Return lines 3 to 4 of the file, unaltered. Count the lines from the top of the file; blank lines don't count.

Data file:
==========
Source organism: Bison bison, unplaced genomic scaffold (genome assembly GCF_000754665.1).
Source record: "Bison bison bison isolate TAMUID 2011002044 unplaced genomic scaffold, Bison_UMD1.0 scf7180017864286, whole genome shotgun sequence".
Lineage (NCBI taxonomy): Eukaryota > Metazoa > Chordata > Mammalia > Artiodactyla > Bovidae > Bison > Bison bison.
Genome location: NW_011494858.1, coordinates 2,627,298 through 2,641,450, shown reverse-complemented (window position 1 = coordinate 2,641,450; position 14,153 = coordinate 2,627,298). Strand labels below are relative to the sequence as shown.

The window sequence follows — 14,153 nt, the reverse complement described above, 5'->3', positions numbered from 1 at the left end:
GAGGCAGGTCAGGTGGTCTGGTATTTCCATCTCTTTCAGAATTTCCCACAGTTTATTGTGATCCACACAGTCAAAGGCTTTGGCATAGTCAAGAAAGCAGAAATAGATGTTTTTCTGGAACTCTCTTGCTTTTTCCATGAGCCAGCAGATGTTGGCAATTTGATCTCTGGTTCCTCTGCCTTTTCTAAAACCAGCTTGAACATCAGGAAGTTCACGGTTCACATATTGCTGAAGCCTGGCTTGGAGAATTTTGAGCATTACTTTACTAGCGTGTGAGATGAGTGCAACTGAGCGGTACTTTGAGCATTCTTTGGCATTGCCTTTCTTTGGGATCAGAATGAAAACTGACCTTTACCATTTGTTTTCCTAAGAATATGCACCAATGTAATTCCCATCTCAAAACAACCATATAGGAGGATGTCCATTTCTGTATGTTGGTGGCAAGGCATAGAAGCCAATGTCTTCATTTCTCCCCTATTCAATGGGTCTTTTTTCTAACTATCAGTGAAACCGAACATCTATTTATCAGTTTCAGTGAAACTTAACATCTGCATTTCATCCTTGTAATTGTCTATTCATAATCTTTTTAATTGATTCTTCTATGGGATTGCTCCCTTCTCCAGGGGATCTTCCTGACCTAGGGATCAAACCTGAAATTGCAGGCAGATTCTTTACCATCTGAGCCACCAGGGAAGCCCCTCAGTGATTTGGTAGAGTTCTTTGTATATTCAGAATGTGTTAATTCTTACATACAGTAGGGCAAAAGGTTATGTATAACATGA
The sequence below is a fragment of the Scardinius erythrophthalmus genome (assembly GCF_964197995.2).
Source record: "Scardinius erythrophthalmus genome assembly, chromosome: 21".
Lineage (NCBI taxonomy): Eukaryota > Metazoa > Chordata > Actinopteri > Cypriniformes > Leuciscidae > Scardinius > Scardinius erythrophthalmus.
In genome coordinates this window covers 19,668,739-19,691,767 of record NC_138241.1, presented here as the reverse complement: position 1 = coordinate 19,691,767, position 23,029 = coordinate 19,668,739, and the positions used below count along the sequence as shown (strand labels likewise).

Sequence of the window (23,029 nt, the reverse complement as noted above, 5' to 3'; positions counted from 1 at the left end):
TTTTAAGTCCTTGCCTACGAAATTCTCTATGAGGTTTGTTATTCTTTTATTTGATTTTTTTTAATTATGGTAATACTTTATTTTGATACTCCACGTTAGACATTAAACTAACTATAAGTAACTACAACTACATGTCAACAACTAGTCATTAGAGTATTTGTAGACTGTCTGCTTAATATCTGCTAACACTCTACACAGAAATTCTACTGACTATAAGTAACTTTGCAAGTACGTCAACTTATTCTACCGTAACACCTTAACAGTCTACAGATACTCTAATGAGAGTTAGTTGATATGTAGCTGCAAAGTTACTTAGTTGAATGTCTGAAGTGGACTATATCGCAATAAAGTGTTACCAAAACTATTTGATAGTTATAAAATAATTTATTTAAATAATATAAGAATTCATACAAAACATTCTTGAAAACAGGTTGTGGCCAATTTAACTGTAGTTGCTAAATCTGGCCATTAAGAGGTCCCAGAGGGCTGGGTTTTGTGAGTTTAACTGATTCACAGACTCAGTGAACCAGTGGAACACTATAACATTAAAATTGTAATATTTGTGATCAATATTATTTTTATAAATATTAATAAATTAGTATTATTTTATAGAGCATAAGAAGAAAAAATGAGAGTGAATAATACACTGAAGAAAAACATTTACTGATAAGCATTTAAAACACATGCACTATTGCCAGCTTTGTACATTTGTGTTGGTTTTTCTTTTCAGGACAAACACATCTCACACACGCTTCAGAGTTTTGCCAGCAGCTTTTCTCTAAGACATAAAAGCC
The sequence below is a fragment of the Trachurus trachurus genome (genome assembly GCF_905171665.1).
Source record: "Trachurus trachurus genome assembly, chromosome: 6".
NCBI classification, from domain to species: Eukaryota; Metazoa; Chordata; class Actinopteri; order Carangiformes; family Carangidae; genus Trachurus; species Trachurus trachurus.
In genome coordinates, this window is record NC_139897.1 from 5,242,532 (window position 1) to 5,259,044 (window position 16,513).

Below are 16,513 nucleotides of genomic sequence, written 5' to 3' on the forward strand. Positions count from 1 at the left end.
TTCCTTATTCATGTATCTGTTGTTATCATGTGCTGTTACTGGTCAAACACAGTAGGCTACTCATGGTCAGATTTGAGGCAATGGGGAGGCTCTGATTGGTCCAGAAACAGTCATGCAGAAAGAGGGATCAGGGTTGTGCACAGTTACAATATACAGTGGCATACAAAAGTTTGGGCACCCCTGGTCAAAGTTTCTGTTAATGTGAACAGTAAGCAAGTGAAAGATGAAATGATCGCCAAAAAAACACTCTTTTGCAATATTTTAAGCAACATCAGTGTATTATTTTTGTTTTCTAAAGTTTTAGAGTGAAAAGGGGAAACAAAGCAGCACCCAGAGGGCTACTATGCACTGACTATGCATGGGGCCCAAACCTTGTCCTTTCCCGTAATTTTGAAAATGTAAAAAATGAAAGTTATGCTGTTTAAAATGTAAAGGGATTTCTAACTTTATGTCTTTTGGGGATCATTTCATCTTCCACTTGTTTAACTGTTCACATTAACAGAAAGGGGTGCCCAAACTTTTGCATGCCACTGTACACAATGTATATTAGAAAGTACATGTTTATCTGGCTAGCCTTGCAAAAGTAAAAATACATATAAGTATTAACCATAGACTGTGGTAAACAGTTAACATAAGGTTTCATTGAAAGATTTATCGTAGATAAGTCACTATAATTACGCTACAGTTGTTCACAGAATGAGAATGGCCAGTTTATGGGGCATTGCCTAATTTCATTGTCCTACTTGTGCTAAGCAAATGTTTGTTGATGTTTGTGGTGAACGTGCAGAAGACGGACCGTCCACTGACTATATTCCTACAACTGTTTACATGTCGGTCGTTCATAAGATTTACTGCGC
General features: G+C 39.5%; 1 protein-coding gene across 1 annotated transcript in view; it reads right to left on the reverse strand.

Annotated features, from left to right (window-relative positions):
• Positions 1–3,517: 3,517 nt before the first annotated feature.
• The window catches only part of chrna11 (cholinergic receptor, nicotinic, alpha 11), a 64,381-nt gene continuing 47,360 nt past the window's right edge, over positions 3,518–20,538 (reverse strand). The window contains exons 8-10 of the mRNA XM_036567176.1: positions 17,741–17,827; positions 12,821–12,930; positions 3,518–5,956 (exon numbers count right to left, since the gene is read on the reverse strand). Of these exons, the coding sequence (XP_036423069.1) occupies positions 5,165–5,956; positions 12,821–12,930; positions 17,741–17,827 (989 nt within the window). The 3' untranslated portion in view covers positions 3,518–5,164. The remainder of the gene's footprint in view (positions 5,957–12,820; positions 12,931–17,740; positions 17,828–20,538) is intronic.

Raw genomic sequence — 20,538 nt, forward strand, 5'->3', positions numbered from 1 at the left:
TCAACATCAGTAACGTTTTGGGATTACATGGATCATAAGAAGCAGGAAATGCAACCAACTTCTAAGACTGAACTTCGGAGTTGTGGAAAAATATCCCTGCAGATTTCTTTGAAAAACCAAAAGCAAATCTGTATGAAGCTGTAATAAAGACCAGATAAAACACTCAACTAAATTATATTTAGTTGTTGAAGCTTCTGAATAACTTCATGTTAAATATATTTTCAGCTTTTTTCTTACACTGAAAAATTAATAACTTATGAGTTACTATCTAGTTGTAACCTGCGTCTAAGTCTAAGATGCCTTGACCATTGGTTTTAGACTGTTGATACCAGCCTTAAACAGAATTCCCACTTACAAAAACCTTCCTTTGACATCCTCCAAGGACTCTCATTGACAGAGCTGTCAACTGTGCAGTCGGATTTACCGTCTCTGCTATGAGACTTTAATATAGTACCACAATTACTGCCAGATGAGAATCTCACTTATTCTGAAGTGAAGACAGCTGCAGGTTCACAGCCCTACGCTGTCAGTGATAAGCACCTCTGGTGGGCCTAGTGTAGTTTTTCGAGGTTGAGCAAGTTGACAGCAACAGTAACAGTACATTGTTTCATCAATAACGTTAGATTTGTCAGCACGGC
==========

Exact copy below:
Lineage (NCBI taxonomy): Eukaryota > Metazoa > Chordata > Mammalia > Artiodactyla > Bovidae > Bison > Bison bison.
Genome location: NW_011494858.1, coordinates 2,627,298 through 2,641,450, shown reverse-complemented (window position 1 = coordinate 2,641,450; position 14,153 = coordinate 2,627,298). Strand labels below are relative to the sequence as shown.